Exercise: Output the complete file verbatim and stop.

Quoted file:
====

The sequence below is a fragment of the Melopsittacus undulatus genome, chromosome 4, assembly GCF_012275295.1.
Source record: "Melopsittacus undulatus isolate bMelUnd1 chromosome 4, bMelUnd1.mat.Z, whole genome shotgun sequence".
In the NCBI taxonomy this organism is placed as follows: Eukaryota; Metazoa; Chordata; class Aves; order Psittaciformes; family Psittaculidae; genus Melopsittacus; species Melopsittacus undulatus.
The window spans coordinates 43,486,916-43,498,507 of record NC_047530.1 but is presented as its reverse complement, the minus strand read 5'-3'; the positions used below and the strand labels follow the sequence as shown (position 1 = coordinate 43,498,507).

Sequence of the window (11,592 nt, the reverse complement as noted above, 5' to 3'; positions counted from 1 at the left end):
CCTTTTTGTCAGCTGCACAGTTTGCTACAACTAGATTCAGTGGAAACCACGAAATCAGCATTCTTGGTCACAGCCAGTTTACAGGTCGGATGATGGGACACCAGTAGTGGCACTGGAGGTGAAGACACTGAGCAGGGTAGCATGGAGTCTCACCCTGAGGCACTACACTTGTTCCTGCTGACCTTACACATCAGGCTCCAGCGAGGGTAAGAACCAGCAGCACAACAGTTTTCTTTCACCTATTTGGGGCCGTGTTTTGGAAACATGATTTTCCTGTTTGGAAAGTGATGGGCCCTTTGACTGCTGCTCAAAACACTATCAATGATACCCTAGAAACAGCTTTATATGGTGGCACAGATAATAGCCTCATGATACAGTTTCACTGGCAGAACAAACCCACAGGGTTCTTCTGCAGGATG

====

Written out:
The sequence below is a fragment of the Melopsittacus undulatus genome, chromosome 4, assembly GCF_012275295.1.
Source record: "Melopsittacus undulatus isolate bMelUnd1 chromosome 4, bMelUnd1.mat.Z, whole genome shotgun sequence".
In the NCBI taxonomy this organism is placed as follows: Eukaryota; Metazoa; Chordata; class Aves; order Psittaciformes; family Psittaculidae; genus Melopsittacus; species Melopsittacus undulatus.
The window spans coordinates 43,486,916-43,498,507 of record NC_047530.1 but is presented as its reverse complement, the minus strand read 5'-3'; the positions used below and the strand labels follow the sequence as shown (position 1 = coordinate 43,498,507).

Sequence of the window (11,592 nt, the reverse complement as noted above, 5' to 3'; positions counted from 1 at the left end):
CCTTTTTGTCAGCTGCACAGTTTGCTACAACTAGATTCAGTGGAAACCACGAAATCAGCATTCTTGGTCACAGCCAGTTTACAGGTCGGATGATGGGACACCAGTAGTGGCACTGGAGGTGAAGACACTGAGCAGGGTAGCATGGAGTCTCACCCTGAGGCACTACACTTGTTCCTGCTGACCTTACACATCAGGCTCCAGCGAGGGTAAGAACCAGCAGCACAACAGTTTTCTTTCACCTATTTGGGGCCGTGTTTTGGAAACATGATTTTCCTGTTTGGAAAGTGATGGGCCCTTTGACTGCTGCTCAAAACACTATCAATGATACCCTAGAAACAGCTTTATATGGTGGCACAGATAATAGCCTCATGATACAGTTTCACTGGCAGAACAAACCCACAGGGTTCTTCTGCAGGATG